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Raman scattering studies of ultrashallow Sb implants in strained Si

  • L. O’Reilly
  • N. S. Bennett
  • P. J. McNally
  • B. J. Sealy
  • N. E. B. Cowern
  • A. Lankinen
  • T. O. Tuomi
Article

Abstract

Sheet resistance (R s) reductions are presented for antimony doped layers in strained Si. We use micro-Raman spectroscopy to characterise the impact of a low energy (2 keV) Sb implantation into a thin strained Si layer on the crystalline quality and resultant stress in the strained Si. The use of 325 nm UV laser light enables us to extract information from the top ∼9 nm of the strained Si layer. Prior to implantation the Si layer is fully strained with a tensile stress value ∼1.41 GPa, in agreement with the calculated theoretical maximum on a strain relaxed buffer with 17% Ge content. There is a clear decrease in the intensity of the Si Raman signal following Sb implantation. The lattice damage and lattice recovery achieved by subsequent rapid thermal anneal (RTA) is quantified using the amplitude and full width at half maximum (FWHM) of the crystalline Si peak. The shift of the Raman Si peak is a key parameter in the interpretation of the spectra. The ion-implanted sample is studied in terms of a phonon coherence length confinement model. Carrier concentration effects are seen to play a role in the Raman shift following electrical activation of the Sb atoms by RTA.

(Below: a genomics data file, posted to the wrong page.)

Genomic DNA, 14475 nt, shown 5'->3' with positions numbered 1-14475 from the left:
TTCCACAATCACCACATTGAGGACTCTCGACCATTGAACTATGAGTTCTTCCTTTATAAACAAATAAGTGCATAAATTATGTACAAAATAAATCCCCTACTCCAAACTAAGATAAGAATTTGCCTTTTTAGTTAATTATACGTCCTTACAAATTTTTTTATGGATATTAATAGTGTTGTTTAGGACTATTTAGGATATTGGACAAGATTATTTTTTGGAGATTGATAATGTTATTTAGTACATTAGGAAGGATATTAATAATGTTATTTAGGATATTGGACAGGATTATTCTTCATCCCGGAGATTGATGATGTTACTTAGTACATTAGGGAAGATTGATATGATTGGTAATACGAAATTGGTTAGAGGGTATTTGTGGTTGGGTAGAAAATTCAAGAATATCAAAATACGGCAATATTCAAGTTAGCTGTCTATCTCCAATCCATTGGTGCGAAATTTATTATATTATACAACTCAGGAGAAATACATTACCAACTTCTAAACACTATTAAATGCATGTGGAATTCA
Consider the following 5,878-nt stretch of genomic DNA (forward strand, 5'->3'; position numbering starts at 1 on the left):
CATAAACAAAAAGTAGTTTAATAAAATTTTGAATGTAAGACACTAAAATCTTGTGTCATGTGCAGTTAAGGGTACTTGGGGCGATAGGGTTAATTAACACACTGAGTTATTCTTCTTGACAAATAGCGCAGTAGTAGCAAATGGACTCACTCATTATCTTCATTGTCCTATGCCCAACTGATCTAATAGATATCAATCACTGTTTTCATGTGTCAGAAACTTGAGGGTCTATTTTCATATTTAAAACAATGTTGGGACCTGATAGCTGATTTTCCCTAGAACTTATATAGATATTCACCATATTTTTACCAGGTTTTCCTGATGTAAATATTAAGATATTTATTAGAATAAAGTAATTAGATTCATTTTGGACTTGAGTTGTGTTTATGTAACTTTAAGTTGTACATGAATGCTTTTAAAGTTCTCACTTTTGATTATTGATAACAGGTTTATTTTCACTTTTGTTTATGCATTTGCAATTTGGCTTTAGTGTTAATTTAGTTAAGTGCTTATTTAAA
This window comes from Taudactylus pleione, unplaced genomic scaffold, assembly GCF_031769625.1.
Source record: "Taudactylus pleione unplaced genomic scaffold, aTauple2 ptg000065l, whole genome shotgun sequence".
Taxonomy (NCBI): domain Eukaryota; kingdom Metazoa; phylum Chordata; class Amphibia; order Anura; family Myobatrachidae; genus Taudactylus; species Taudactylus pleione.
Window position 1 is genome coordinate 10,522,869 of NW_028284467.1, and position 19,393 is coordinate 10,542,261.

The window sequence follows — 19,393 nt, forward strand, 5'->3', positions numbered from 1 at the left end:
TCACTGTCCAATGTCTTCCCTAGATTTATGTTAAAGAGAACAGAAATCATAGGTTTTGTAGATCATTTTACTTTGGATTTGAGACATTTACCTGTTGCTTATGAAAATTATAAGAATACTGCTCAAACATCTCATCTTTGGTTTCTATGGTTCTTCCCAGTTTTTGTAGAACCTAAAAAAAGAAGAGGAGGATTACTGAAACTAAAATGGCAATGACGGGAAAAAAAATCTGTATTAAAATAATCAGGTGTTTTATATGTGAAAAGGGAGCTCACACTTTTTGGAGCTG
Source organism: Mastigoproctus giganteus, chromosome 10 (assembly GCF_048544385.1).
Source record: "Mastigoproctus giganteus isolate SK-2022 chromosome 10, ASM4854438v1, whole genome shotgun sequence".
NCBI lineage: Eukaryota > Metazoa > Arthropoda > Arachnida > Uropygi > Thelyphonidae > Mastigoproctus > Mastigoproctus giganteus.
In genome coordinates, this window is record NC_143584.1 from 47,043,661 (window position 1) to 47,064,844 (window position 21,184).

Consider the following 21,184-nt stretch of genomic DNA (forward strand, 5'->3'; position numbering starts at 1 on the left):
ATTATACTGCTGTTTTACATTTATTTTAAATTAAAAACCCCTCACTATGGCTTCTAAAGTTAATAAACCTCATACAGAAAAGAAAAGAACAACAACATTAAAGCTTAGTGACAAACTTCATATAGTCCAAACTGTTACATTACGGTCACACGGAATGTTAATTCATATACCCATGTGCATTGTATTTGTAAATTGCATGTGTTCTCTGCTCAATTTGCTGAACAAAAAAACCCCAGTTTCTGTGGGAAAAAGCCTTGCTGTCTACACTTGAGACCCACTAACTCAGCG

Keywords

Rapid Thermal Anneal Raman Peak Shift Electron Carrier Concentration SiGe Buffer Layer Average Carrier Concentration 
These keywords were added by machine and not by the authors. This process is experimental and the keywords may be updated as the learning algorithm improves.

Notes

Acknowledgements

Science Foundation Ireland is gratefully acknowledged for funding this project under the Investigator Programme Grant. The authors would like to thank IQE Silicon Compounds Ltd. for providing the strained silicon substrates used in these experiments. We acknowledge ANKA, HASYLAB and the European Community for funding under Contract RII3-CT-2004_506009 (IA-SFS). We are grateful to R. Simon of ANKA for assistance in using the Topas beamline and T. Wroblewski and C. Paulmann for their help at HASYLAB beamline F-1.

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Copyright information

© Springer Science+Business Media, LLC 2007

Authors and Affiliations

  • L. O’Reilly
    • 1
  • N. S. Bennett
    • 2
  • P. J. McNally
    • 1
  • B. J. Sealy
    • 2
  • N. E. B. Cowern
    • 2
  • A. Lankinen
    • 3
  • T. O. Tuomi
    • 3
  1. 1.Nanomaterials Processing Laboratory, Research Institute for Networks and Communications Engineering (RINCE), School of Electronic EngineeringDublin City UniversityDublin 9Ireland
  2. 2.Advanced Technology InstituteUniversity of SurreyGuildfordUK
  3. 3.Micro and Nanosciences, MicronovaHelsinki University of TechnologyEspooFinland

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